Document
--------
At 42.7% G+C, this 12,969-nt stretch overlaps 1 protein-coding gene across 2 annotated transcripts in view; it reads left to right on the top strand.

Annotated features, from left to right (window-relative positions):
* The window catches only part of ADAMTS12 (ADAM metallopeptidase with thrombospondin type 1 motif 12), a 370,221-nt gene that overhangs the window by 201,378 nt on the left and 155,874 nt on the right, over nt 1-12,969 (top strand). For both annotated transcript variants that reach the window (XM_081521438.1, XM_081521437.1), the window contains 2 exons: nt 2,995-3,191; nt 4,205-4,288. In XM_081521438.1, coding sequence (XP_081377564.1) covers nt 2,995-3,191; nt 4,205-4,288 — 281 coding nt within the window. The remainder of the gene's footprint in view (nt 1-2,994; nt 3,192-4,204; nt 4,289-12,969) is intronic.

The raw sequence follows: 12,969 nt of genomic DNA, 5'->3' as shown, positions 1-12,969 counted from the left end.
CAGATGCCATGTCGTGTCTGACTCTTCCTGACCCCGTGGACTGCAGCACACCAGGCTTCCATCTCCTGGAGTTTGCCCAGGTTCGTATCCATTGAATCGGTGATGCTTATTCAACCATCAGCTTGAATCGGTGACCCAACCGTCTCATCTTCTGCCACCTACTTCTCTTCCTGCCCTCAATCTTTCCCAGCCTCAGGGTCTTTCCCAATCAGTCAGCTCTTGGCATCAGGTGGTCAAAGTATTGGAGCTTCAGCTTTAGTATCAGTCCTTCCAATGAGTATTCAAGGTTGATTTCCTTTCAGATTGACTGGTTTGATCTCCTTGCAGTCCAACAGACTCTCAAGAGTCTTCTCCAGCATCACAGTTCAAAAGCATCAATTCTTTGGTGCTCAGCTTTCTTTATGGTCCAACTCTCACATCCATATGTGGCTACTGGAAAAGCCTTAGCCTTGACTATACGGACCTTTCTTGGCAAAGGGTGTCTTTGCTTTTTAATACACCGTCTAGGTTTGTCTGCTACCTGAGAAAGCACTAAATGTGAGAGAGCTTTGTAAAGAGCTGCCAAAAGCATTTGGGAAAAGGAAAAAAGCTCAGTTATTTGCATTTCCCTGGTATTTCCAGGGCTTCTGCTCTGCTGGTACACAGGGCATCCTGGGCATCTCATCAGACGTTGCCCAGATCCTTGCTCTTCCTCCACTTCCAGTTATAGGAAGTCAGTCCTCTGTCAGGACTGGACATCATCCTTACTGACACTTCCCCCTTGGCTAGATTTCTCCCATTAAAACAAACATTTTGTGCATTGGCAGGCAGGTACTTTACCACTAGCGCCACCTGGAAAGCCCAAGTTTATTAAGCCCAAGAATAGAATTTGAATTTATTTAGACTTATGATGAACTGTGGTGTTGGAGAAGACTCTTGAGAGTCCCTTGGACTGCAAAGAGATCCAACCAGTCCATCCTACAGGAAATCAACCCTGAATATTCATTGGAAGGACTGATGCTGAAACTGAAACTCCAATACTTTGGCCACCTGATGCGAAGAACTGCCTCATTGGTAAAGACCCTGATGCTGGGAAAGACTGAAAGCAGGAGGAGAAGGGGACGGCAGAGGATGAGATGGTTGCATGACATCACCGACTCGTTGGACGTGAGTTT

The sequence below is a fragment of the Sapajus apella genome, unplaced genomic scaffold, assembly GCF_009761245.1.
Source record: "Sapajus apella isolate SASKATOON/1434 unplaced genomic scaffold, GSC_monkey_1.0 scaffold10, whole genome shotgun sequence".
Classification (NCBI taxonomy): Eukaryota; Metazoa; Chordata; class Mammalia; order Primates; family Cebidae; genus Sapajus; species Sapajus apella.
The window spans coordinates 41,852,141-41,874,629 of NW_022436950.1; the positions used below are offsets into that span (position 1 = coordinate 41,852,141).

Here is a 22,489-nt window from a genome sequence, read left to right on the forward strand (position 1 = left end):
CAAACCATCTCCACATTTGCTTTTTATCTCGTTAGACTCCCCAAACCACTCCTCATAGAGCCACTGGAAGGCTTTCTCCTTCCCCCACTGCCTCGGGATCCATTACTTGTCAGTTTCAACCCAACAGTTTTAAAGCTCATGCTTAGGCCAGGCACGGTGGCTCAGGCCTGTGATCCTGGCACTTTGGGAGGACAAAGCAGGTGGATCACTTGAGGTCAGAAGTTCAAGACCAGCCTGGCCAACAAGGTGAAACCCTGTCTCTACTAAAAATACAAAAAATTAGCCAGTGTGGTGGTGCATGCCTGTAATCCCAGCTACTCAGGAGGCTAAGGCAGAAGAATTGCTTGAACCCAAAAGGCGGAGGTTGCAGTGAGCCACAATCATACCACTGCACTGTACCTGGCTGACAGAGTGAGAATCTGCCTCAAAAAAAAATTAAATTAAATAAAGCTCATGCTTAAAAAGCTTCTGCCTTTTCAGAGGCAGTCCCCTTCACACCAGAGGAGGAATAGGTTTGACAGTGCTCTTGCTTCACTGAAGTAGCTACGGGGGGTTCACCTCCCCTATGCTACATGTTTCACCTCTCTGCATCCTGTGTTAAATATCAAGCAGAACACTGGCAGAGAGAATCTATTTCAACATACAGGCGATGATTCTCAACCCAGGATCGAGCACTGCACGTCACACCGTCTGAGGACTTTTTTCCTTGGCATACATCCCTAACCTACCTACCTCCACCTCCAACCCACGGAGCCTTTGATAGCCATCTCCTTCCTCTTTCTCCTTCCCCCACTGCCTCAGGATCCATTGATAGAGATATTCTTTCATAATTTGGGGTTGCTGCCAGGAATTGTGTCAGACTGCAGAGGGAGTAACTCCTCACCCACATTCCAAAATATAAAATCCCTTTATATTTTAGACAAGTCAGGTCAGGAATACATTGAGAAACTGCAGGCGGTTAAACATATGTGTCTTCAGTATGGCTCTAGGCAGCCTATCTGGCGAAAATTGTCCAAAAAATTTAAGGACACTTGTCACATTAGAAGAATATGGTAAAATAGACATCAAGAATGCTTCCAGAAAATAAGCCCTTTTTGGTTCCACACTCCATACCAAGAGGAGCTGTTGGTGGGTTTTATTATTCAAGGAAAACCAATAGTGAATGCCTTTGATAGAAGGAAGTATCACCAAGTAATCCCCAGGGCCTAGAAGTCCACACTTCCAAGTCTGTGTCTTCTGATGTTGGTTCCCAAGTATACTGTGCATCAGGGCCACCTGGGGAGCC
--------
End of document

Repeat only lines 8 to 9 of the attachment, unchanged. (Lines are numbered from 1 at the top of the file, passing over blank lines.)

Classification (NCBI taxonomy): Eukaryota; Metazoa; Chordata; class Mammalia; order Primates; family Cebidae; genus Sapajus; species Sapajus apella.
The window spans coordinates 41,852,141-41,874,629 of NW_022436950.1; the positions used below are offsets into that span (position 1 = coordinate 41,852,141).